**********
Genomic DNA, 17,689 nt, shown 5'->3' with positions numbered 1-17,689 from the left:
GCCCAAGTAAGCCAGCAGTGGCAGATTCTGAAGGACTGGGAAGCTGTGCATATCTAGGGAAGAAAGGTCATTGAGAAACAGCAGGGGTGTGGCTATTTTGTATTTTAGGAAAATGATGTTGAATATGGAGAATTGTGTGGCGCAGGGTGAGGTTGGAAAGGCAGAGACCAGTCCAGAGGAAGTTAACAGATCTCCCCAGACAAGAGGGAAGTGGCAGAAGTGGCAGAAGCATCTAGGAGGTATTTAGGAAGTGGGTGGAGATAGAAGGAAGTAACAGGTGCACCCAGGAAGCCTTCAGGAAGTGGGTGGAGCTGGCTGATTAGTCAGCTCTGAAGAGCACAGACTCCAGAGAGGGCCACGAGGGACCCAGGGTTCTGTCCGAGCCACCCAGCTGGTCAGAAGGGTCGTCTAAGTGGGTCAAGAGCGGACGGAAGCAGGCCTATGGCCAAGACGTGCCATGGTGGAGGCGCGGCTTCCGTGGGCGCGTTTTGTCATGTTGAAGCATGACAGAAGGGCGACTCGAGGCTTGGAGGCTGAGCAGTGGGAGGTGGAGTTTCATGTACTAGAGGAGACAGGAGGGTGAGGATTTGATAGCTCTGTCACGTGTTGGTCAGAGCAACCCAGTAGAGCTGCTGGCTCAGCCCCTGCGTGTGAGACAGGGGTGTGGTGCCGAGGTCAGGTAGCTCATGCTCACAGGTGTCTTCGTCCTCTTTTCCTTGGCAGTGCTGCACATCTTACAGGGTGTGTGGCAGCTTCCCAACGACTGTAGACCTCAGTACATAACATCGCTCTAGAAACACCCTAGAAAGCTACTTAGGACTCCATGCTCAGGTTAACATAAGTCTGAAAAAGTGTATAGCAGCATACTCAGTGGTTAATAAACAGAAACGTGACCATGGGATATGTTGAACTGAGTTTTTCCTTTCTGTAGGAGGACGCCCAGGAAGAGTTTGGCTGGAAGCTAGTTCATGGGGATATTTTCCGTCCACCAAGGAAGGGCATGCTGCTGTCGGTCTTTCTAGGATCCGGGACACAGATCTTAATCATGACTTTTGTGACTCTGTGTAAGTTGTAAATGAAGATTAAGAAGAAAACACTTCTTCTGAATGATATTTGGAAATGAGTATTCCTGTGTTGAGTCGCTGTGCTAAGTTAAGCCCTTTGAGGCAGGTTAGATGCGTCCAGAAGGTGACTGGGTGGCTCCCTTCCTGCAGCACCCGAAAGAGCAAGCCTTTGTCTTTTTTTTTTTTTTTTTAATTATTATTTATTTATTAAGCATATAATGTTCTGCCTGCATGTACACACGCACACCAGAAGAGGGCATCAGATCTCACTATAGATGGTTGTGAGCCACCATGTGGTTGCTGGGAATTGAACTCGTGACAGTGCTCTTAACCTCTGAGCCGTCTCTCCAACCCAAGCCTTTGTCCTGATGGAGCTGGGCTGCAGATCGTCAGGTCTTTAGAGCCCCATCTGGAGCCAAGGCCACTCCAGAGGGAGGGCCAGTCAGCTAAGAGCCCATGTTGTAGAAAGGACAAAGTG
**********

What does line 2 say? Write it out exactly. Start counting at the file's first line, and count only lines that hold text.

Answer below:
GCCCAAGTAAGCCAGCAGTGGCAGATTCTGAAGGACTGGGAAGCTGTGCATATCTAGGGAAGAAAGGTCATTGAGAAACAGCAGGGGTGTGGCTATTTTGTATTTTAGGAAAATGATGTTGAATATGGAGAATTGTGTGGCGCAGGGTGAGGTTGGAAAGGCAGAGACCAGTCCAGAGGAAGTTAACAGATCTCCCCAGACAAGAGGGAAGTGGCAGAAGTGGCAGAAGCATCTAGGAGGTATTTAGGAAGTGGGTGGAGATAGAAGGAAGTAACAGGTGCACCCAGGAAGCCTTCAGGAAGTGGGTGGAGCTGGCTGATTAGTCAGCTCTGAAGAGCACAGACTCCAGAGAGGGCCACGAGGGACCCAGGGTTCTGTCCGAGCCACCCAGCTGGTCAGAAGGGTCGTCTAAGTGGGTCAAGAGCGGACGGAAGCAGGCCTATGGCCAAGACGTGCCATGGTGGAGGCGCGGCTTCCGTGGGCGCGTTTTGTCATGTTGAAGCATGACAGAAGGGCGACTCGAGGCTTGGAGGCTGAGCAGTGGGAGGTGGAGTTTCATGTACTAGAGGAGACAGGAGGGTGAGGATTTGATAGCTCTGTCACGTGTTGGTCAGAGCAACCCAGTAGAGCTGCTGGCTCAGCCCCTGCGTGTGAGACAGGGGTGTGGTGCCGAGGTCAGGTAGCTCATGCTCACAGGTGTCTTCGTCCTCTTTTCCTTGGCAGTGCTGCACATCTTACAGGGTGTGTGGCAGCTTCCCAACGACTGTAGACCTCAGTACATAACATCGCTCTAGAAACACCCTAGAAAGCTACTTAGGACTCCATGCTCAGGTTAACATAAGTCTGAAAAAGTGTATAGCAGCATACTCAGTGGTTAATAAACAGAAACGTGACCATGGGATATGTTGAACTGAGTTTTTCCTTTCTGTAGGAGGACGCCCAGGAAGAGTTTGGCTGGAAGCTAGTTCATGGGGATATTTTCCGTCCACCAAGGAAGGGCATGCTGCTGTCGGTCTTTCTAGGATCCGGGACACAGATCTTAATCATGACTTTTGTGACTCTGTGTAAGTTGTAAATGAAGATTAAGAAGAAAACACTTCTTCTGAATGATATTTGGAAATGAGTATTCCTGTGTTGAGTCGCTGTGCTAAGTTAAGCCCTTTGAGGCAGGTTAGATGCGTCCAGAAGGTGACTGGGTGGCTCCCTTCCTGCAGCACCCGAAAGAGCAAGCCTTTGTCTTTTTTTTTTTTTTTTTAATTATTATTTATTTATTAAGCATATAATGTTCTGCCTGCATGTACACACGCACACCAGAAGAGGGCATCAGATCTCACTATAGATGGTTGTGAGCCACCATGTGGTTGCTGGGAATTGAACTCGTGACAGTGCTCTTAACCTCTGAGCCGTCTCTCCAACCCAAGCCTTTGTCCTGATGGAGCTGGGCTGCAGATCGTCAGGTCTTTAGAGCCCCATCTGGAGCCAAGGCCACTCCAGAGGGAGGGCCAGTCAGCTAAGAGCCCATGTTGTAGAAAGGACAAAGTG